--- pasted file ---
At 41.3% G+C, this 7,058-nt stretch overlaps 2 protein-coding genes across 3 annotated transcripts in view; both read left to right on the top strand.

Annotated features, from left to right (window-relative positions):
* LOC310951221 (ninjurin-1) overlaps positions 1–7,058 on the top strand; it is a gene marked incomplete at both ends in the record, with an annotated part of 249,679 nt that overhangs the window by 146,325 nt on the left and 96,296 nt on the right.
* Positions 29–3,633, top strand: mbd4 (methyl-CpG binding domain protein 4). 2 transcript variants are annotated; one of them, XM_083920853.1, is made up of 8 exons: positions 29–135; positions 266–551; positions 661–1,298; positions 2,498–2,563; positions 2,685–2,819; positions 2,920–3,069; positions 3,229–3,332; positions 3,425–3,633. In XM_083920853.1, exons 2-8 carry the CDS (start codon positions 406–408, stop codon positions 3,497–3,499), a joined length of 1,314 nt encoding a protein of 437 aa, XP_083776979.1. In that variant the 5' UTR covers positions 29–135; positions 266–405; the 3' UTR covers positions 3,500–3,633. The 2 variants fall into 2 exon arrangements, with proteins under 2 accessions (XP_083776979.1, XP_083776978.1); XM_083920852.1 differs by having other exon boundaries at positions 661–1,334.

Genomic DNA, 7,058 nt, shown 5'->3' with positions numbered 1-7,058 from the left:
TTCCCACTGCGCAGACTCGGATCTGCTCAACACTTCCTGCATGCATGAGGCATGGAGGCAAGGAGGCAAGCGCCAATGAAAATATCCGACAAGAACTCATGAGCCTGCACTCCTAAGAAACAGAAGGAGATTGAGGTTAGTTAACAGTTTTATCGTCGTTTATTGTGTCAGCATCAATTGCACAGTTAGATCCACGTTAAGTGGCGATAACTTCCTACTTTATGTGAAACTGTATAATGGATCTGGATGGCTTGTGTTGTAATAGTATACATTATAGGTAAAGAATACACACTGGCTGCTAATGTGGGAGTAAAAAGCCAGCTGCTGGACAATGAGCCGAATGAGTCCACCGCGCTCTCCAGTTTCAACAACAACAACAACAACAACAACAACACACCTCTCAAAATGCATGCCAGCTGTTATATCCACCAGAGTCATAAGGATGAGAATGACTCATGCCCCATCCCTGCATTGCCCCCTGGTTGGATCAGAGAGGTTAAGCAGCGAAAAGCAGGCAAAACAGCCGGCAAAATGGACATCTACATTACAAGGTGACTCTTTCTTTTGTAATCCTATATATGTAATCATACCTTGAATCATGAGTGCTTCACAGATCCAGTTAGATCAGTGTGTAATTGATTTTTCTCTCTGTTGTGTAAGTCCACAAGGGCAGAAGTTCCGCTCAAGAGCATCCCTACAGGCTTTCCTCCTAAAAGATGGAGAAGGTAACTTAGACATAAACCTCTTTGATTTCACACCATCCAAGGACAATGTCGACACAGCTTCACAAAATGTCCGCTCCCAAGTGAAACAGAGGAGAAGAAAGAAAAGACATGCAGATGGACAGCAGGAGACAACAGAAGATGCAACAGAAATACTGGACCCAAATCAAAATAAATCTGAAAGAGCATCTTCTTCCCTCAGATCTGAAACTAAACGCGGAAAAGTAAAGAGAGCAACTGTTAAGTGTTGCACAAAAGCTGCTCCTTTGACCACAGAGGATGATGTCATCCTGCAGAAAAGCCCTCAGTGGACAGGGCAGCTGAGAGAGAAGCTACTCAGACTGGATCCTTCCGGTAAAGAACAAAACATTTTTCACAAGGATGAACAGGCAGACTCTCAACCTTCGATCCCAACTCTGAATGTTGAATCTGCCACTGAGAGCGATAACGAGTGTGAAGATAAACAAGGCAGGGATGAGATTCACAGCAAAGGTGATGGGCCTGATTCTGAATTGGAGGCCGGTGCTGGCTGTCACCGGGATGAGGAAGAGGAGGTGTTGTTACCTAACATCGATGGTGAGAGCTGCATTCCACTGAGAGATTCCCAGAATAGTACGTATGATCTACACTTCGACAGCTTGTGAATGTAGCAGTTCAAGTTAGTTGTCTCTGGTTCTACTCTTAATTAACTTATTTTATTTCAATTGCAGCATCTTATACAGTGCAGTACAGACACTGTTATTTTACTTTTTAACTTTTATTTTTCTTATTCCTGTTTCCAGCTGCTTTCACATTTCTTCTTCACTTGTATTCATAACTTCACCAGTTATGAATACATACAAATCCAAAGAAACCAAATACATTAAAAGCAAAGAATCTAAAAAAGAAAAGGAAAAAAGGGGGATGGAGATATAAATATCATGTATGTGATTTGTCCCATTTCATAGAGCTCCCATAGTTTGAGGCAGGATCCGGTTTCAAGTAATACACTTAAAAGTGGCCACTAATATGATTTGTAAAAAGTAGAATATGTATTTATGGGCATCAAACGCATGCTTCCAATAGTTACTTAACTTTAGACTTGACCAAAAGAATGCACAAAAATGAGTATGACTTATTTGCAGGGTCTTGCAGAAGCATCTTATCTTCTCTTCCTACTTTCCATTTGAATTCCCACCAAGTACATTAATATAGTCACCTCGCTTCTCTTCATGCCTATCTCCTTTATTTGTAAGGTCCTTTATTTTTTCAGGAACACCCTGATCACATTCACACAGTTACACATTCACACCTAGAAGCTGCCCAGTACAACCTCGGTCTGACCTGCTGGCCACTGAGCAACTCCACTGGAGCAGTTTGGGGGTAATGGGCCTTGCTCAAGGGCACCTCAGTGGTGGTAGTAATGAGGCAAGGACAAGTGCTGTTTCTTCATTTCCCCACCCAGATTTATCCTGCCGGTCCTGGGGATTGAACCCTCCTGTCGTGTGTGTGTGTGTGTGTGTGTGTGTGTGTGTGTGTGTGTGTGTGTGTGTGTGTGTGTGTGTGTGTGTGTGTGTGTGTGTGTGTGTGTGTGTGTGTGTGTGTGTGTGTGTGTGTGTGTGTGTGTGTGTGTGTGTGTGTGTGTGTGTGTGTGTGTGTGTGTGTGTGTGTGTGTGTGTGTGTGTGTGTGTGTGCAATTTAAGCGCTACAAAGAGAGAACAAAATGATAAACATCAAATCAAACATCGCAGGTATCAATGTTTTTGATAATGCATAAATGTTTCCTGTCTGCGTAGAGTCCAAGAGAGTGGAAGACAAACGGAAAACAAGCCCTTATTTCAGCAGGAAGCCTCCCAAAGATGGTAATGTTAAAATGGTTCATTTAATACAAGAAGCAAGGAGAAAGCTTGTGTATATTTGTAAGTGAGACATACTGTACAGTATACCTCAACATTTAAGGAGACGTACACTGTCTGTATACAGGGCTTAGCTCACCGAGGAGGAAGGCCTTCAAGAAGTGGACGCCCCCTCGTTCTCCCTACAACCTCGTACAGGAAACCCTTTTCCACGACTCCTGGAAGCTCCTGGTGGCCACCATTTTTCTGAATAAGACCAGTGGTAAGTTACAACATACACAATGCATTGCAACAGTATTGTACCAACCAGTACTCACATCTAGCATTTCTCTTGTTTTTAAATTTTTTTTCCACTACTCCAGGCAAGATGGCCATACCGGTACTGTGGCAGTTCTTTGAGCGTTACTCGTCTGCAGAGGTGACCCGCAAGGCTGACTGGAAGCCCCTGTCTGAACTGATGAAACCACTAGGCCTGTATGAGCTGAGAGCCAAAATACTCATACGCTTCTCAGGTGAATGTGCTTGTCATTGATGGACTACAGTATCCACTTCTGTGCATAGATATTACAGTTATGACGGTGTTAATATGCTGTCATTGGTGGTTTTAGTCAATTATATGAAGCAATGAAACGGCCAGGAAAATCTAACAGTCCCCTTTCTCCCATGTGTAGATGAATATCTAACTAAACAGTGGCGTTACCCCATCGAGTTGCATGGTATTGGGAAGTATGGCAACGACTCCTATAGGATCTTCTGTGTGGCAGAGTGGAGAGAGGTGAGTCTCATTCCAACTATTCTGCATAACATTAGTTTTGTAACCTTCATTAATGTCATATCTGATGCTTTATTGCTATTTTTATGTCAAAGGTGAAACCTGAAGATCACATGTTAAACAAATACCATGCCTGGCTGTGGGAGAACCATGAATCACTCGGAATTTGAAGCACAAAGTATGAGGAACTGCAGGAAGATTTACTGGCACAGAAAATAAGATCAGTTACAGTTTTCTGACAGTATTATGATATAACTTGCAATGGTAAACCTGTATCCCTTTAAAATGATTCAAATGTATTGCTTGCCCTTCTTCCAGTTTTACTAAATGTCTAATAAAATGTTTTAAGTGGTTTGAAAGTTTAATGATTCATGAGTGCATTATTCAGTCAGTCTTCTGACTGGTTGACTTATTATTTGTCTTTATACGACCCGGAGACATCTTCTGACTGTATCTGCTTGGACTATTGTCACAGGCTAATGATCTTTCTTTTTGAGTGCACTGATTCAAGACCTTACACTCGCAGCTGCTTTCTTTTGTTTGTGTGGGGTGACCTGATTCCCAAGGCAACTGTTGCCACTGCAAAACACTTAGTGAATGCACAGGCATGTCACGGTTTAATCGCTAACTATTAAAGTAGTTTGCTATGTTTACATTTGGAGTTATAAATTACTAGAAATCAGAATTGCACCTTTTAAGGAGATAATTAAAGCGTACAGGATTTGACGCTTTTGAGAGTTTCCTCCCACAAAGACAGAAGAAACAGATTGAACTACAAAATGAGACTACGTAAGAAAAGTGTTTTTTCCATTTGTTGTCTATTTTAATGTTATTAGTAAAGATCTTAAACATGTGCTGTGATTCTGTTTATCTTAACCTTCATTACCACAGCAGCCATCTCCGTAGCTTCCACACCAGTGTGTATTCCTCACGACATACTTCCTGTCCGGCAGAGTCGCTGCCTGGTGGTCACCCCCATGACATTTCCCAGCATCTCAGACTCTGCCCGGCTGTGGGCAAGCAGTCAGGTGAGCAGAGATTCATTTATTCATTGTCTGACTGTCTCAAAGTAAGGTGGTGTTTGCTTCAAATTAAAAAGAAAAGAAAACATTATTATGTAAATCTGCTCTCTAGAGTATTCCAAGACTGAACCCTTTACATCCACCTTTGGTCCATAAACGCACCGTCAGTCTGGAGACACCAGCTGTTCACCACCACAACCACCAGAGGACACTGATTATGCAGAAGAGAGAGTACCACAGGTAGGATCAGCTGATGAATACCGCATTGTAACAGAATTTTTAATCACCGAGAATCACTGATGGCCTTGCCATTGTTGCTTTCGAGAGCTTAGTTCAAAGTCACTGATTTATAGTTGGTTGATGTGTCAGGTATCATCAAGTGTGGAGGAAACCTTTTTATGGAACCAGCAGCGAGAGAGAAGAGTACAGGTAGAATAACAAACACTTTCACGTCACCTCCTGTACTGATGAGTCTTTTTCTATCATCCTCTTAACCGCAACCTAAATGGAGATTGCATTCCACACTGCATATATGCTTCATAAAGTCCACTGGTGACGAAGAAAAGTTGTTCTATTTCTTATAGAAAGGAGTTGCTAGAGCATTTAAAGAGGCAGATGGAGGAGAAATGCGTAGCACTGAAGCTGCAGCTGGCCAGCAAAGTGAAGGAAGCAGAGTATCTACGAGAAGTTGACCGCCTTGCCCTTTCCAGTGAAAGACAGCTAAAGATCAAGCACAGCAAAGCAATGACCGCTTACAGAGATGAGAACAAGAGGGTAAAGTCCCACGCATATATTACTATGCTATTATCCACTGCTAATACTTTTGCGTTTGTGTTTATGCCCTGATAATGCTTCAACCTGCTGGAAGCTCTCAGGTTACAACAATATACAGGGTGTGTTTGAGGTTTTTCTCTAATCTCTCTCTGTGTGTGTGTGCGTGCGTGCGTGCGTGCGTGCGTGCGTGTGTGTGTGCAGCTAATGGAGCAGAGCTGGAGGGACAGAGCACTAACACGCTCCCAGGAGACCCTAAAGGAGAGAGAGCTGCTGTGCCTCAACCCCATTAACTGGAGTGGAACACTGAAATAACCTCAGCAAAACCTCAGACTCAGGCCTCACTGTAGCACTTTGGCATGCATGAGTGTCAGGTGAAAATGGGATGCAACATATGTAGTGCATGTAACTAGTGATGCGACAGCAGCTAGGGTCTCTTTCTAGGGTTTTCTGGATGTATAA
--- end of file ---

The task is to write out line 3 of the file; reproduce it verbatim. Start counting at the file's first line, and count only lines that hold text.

* LOC310951221 (ninjurin-1) overlaps positions 1–7,058 on the top strand; it is a gene marked incomplete at both ends in the record, with an annotated part of 249,679 nt that overhangs the window by 146,325 nt on the left and 96,296 nt on the right.